Thrushes – Sun Come Undone

Thrushes
Sun Come Undone

With the resurgence of shoegaze, I’m surprised that nobody has come up with some catchy new tag for the genre. I remember when Alternative Press tried to coin the word “wombadelia” to describe My Bloody Valentine; obviously, it never caught on. On second thought, maybe it’s better than nobody try to invent a new term to describe this kind of music. Everyone knows “shoegaze” so we’ll just stick with that.

Thrushes, a Baltimore band, has just released Sun Come Undone, and it’s a fine record for fans of shoegaze and indie rock in general. For whatever reason, this style of music seems to attract band members of both sexes. Thrushes consists of two men and two women, as did Lush and MBV; female representation in other such bands – Medicine, Swirlies, Drop Nineteens, Slowdive, Heart Throbs, Faith Healers, and so on – makes me think that there’s some sort of correlation here.

Sun Come Undone opens with the lovely “Aidan Quinn,” a Delgados-like track whose understated opening of rolling drums and sustained guitar chords eventually opens onto some noisy, distorted backing guitar work that fills the room. Owing to a good dose of reverb and other effects, the guitars here and on the other tracks have a rich, full sound without being overdone. The next track, “Heartbeats,” reminds us how far we’ve come since the early days of the genre. While it starts like Jesus and Mary Chain’s “Just Like Honey,” its production quality is light years ahead. Go back and check out Psychocandy. Its tinny production sounds more like the Velvets than it does any of the music it inspired.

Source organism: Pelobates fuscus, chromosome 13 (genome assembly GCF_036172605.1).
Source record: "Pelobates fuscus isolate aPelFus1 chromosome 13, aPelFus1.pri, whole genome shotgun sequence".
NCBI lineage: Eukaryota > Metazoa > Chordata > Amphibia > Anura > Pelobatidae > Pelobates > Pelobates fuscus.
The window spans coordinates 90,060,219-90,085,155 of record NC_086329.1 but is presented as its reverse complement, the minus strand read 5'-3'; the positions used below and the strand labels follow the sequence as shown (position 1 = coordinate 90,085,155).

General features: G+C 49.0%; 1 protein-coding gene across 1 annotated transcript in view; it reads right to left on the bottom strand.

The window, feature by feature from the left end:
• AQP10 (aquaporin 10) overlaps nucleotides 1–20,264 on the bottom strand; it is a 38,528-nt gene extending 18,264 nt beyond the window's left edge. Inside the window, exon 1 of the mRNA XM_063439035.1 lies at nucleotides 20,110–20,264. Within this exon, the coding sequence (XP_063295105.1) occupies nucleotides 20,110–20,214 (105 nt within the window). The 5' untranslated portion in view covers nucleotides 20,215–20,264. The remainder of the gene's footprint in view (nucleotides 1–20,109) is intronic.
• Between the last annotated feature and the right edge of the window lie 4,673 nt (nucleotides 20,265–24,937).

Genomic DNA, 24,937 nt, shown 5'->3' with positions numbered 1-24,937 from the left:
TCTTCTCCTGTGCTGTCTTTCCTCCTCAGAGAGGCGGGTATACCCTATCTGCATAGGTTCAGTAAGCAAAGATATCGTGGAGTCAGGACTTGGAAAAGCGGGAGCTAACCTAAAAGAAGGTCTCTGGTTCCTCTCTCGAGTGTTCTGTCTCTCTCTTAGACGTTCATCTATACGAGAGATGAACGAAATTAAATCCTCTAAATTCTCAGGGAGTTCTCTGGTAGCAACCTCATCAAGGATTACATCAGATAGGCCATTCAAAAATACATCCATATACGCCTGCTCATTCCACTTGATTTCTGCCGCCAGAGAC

While the album does have its share of uptempo, energetic moments, some of the more captivating passages happen when the band shows its restraint. While “Into the Woods” shows off the band’s rock side – in addition to possibly cribbing a note or two from The Chameleons’ “Paper Tigers” – “Loyalty” wins the beauty contest. Vocalist/guitarist Anna Conner sings melodies that both fit with and compete with the subtleties of the music backing her. As the tune grows in its fervor, she stays on point by reciting the same lines used before the rush of sound enveloped the space. It’s a beautiful, sad song. Bassist Rachel Tracy’s high notes work really well with Casey Harvey’s drawn-out, subdued guitar work.

Quite a few of the other songs also follow the “quiet then loud” blueprint of “Loyalty.” I guess it’s a hallmark of shoegaze to do this, and it’s expected, but it might be more striking album-wise to fit in a cut or two where the volume and urgency remained constant throughout. Or where the chorus or song ending actually took things down a notch. “Halloween” and “New Years Kiss” manage the former approach, where the song endings don’t feel as epic. Also, these songs give drummer Matt Davis room for some percussive flourishes. His use of shakers and some sort of bells add welcome, unusual touches.

I imagine that Sun Come Undone could become a hit if it gets to the right audiences. Its combination of sweet, airy vocals and effects-laden guitar work may be the staples of Lush-like shoegaze but Thrushes does it very well and with enough of its own personality to make this CD a winner.